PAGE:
Callie Thompson has worked in trauma centers for years. In that time, she’s seen at least one injury become increasingly common: exploding e-cigarettes, which can painful injuries like third-degree burns, tooth loss, and tissue damage.
“All of these people were using these e-cigarette devices because they thought they were safer,” Thompson, an assistant professor of surgery at Vanderbilt University’s Division of Trauma and Surgical Critical Care, told The Daily Beast. “That to me is what really sticks out: These were marketed as a very healthy, low-risk way to stop smoking. And without the regulation on the devices, they’re not necessarily safer.”
Thompson’s patients are not alone. Last month, William Brown, a 24-year-old North Texas licensed electrician, took a hit of his vape pen on his way to the bank. But the pen exploded in his face; shrapnel fatally severed his left internal carotid artery and left his grandmother’s car doused in blood and burned plastic.
A 2017 report from FEMA’s U.S. Fire Administration estimates that between 2009 and 2016, there were 195 e-cigarette explosion-related injuries and fires, resulting in 38 “severe” injuries. The numbers have spiked in recent years, jumping from 15 incidents in 2014 to 98 in 2016.
The true number could be far higher; incidences could be unreported or not properly classified.
The explosions are the result of malfunctioning lithium-ion batteries, according to the report. Lithium-ion batteries tanked Samsung’s Gallery Note 7—but they’re especially dangerous in e-cigarettes, the report notes, because the structure of the vape pens make them more likely than other products to behave like “flaming rockets” if the batteries go bad.
That’s especially likely, the report adds, if a user is vaping with a “mechanical mod,” an e-cigarette that lacks circuitry or protection for the battery. Both Brown and Tallmadge D'Elia, a 38-year-old Florida man who was reportedly the first person to die from an exploding e-cigarette last year, were reportedly using mods.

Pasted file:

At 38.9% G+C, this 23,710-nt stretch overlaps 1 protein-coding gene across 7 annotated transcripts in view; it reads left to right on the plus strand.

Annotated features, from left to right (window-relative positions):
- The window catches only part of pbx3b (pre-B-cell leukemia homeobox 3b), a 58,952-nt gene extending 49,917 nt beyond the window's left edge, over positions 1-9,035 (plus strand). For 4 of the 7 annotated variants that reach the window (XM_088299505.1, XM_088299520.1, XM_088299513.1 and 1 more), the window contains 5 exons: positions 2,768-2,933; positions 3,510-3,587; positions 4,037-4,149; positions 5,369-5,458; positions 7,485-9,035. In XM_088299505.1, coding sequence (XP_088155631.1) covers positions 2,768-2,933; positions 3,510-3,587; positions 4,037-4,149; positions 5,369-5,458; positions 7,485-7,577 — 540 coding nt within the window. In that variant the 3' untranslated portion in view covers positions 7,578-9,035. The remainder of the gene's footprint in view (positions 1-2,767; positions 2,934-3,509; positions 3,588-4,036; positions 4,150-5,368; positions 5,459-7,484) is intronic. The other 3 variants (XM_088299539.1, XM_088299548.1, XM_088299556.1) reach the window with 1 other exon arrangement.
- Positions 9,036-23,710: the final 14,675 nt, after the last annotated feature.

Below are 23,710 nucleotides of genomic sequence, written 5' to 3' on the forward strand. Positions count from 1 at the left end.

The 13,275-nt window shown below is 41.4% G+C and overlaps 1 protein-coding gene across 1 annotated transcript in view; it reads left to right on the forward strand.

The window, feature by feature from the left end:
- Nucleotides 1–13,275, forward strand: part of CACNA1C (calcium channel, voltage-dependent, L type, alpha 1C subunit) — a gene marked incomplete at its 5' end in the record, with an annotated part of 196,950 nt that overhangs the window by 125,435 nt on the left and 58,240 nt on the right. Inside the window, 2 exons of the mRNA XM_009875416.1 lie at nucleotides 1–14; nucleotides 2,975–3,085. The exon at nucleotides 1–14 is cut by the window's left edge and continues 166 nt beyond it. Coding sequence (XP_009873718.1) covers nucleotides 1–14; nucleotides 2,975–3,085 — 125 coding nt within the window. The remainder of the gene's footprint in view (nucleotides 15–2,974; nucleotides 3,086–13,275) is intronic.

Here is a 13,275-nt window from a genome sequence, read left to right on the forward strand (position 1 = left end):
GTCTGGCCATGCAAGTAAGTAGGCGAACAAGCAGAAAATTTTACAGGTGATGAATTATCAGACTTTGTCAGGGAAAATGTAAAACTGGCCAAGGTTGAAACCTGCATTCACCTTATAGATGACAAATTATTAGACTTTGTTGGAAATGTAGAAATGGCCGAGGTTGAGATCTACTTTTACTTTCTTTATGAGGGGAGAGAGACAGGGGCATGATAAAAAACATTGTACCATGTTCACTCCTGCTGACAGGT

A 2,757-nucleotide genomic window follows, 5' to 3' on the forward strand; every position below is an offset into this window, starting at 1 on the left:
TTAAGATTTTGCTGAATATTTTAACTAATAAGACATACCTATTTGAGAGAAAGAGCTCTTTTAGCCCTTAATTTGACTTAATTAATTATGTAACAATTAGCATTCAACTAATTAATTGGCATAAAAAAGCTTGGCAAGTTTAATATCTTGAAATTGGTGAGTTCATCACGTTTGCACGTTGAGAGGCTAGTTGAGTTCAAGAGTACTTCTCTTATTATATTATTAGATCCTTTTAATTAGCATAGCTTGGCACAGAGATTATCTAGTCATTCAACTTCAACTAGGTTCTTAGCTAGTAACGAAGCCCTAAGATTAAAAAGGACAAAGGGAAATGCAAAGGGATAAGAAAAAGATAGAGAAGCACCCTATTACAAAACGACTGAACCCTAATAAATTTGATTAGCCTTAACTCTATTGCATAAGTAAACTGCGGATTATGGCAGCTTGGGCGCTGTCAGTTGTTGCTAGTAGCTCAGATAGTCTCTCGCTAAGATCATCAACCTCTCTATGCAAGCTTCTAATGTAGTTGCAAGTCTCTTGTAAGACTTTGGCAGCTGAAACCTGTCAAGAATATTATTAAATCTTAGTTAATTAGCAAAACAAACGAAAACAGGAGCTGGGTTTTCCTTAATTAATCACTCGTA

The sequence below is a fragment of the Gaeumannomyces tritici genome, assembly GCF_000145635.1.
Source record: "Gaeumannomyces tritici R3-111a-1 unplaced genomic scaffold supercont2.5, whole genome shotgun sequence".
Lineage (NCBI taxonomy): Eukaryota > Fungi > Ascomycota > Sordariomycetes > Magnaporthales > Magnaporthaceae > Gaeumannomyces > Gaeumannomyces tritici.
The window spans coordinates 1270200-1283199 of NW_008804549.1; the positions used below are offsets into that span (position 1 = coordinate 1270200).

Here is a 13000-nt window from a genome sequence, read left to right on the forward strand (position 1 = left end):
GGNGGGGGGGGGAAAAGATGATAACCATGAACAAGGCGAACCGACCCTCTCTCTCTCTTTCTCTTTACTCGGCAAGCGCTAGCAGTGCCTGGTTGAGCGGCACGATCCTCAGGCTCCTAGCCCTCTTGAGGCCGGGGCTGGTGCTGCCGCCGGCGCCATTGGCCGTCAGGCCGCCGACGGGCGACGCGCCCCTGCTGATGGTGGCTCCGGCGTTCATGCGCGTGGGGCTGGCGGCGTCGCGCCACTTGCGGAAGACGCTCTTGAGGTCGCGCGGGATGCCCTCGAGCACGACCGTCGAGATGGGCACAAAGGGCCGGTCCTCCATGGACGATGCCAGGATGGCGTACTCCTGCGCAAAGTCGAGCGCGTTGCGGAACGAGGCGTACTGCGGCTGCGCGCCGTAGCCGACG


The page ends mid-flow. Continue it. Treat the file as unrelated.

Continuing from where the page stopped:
Thompson said that when these batteries explode, patients can suffer three different injuries: flame burns, chemical burns, and blast injuries.
Flame burns, the most common injury, usually occur when the device or a replacement battery explodes in a user’s pocket and catches their pants on fire.
“That will result in higher temperatures being close to the skin for longer,” Thompson, who said she’s attended to about 30 e-cigarette explosion cases, explained. “And that’s how you get deeper burns.”
Those burns are usually third-degree burns, the most severe type, which can damage tissues and nerves to the point of a person losing their sense of pain. Treating them requires skin to be scraped from other parts of the body and grafted on to the injury site, a process which Thompson describes as “very painful.”
Some patients also suffer chemical burns from the liquid inside the e-cigarette. These burns are usually second-degree—less severe, but much more painful.